from The Road to Middle-earth, by Tom Shippey

Boston: Houghton Mifflin, 2003, rev. ed., pp. 68-69

[Shippey in his section ‘Creative Anachronisms’ in Chapter 3, ‘The Bourgeois Burglar’, is exploring Tolkien’s spontaneous adoption of the word hobbit. He notes the author’s subsequent invention of an Old English-style ancestral word hol-bytla ‘hole-dweller’, in order to make it fit better into his antiquated proto-medieval world.

That ‘rabbit’ is a source-word for hobbit was denied repeatedly by Tolkien, but Shippey suggests that this idea has not only the validity of the internal evidence in The Hobbit, (where Bilbo is more than once compared to a rabbit or bunny), but also the distinction of being an example of what Shippey calls ‘creative anachronism’.]

The fact is that ‘rabbit’ is a peculiar word. The OED can find no ultimate etymology for it, nor trace it back in English before 1398. ‘Coney’ or ‘cunny’ is little better, going back to 1302, while ‘bunny’ is a pet-name used originally for squirrels, as it happens, and not recorded till the seventeenth century. The words for ‘rabbit’ differ in several European languages (French lapin, German kaninchen), and there is no Old English or Old Norse word for it at all. These facts are unusual: ‘hare’, for instance, is paralleled by Old English hara, German hase, Old Norse heri, and so on, while the same could be said for ‘weasel’ or ‘otter’ or ‘mouse’ or ‘brock’ or most other familiar mammals of Northern Europe. The reason, of course, is that rabbits are immigrants. They appeared in England only round the thirteenth century, as imported creatures bred for fur, but escaped to the wild like mink or coypu. Yet they have been assimilated. The point is this: not one person in a thousand realizes that rabbits (no Old English source) are in any historical way distinct from mice (O.E. mýs) or weasels (O.E. weselas), while the word is accepted by all as familiar, native, English . . . Rabbits prove that novelties can be introduced into a language and then made to fit—of course as long as one exhibits due regard to deep structures of language and thought. ‘If a foreign word falls by chance into the stream of a language’, wrote Jacob Grimm, ‘it is rolled around till it takes on that language’s colour, and in spite of its foreign nature comes to look like a native one.’

Now this situation of anachronism-cum-familiarity certainly has something to do with hobbits.  . . . Smoking later appears as not just a characteristic of hobbits, but virtually the characteristic, ‘the one art that we can certainly claim to be our own invention’, declares Meriadoc Brandybury (LOTR, p. 8). But what are they smoking besides pipes? ‘Pipeweed, or leaf’, declares the Lord of the Rings Prologue firmly. Why not say ‘tobacco’, since the plant is ‘a variety probably of Nicotiana’? Because the word would sound wrong. It is an import . . . reaching English only after the discovery of America, sometime in the sixteenth century. The words it resembles most are ‘potato’ and ‘tomato’, also referring to new objects from America, eagerly adopted in England and naturalised with great speed, but marked off as foreign by their very phonetic structure. ‘Pipeweed’ shows Tolkien’s wish to accept a common feature of English modernity, which he knew could not exist in the ancient world of elves and trolls, and whose anachronism would instantly be betrayed by a word with the foreign feel of ‘tobacco’ . . . .[‘Tomatoes’ was eliminated from The Hobbit in revised editions.] ‘Potatoes’ stay in, being indeed a specialty of Gaffer Gamgee, but his son Sam has a habit of assimilating the word to the more native-sounding ‘taters’— . . . but in fact the scene in which Sam discusses ‘taters’ with Gollum (LOTR, p. 640) is a little cluster of anachronisms: hobbits, eating rabbits (Sam calls them ‘coneys’), wishing for potatoes (‘taters’) but out of tobacco (‘pipeweed’). One day, offers Sam to Gollum, he might cook him something better—‘fried fish and chips’. Nothing could now be more distinctively English! Not much would be less distinctively Old English. The hobbits, though, are on our side of many cultural boundaries.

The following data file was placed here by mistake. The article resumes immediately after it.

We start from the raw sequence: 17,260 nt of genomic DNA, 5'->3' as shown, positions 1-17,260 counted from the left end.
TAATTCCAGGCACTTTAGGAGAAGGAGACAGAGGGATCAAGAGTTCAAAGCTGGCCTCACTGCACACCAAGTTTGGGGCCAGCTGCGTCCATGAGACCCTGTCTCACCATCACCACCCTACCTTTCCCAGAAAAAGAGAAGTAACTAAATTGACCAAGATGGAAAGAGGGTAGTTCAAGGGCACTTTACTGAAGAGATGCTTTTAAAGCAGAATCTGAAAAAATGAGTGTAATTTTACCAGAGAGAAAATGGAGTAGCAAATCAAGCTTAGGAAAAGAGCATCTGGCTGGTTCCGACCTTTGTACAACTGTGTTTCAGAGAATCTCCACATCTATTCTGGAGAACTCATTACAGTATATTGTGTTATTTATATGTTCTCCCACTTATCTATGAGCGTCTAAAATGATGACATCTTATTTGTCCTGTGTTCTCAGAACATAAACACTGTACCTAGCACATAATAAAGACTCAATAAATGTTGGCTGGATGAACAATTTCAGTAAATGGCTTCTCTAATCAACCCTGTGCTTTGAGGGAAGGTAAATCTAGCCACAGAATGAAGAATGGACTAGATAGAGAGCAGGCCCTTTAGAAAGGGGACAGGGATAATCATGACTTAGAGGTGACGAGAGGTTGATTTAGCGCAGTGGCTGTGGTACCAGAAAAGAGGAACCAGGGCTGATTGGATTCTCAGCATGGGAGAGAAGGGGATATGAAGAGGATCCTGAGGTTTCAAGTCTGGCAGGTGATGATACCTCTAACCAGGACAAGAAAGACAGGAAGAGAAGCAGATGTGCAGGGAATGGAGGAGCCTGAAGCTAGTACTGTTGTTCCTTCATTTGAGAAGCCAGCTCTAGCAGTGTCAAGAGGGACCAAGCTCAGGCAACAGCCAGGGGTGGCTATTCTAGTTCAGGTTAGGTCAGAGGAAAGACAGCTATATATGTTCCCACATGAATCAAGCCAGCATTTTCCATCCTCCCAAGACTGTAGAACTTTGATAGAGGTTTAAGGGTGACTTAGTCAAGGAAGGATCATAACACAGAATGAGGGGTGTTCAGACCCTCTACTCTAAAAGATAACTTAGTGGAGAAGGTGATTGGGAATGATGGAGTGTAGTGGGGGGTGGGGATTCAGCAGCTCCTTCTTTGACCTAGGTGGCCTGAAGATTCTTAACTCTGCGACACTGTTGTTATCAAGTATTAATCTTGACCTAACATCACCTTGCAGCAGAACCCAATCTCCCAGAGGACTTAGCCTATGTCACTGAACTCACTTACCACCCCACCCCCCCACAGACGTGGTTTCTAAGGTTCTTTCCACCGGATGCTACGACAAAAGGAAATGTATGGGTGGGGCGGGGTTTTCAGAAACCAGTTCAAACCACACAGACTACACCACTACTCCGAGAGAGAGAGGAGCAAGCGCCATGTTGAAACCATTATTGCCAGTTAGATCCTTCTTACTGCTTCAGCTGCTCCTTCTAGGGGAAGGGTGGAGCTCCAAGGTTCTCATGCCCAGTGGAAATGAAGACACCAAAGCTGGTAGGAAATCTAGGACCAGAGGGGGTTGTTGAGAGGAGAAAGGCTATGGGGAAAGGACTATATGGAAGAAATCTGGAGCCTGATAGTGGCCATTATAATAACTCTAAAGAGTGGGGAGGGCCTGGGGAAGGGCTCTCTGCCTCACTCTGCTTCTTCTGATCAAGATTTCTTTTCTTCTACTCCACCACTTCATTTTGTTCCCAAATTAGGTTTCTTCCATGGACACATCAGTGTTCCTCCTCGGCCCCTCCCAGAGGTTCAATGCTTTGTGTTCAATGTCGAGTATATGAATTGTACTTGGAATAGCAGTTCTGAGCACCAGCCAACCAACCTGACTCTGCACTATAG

That, then, is their association with rabbits.  . . .  both insinuated themselves, rabbits into the homely company of fox and goose and hen, hobbits into the fantastic but equally verbally authenticated set of elves and dwarves and orcs and ettens. One might go so far as to say that the absence of rabbits from ancient legend made them not an ‘asterisk word’ but an ‘asterisk thing’—maybe they were there but nobody noticed. That is exactly the ecological niche Tolkien selected for hobbits, ‘an unobtrusive but very ancient people’ (LOTR, p. 1, my italics).

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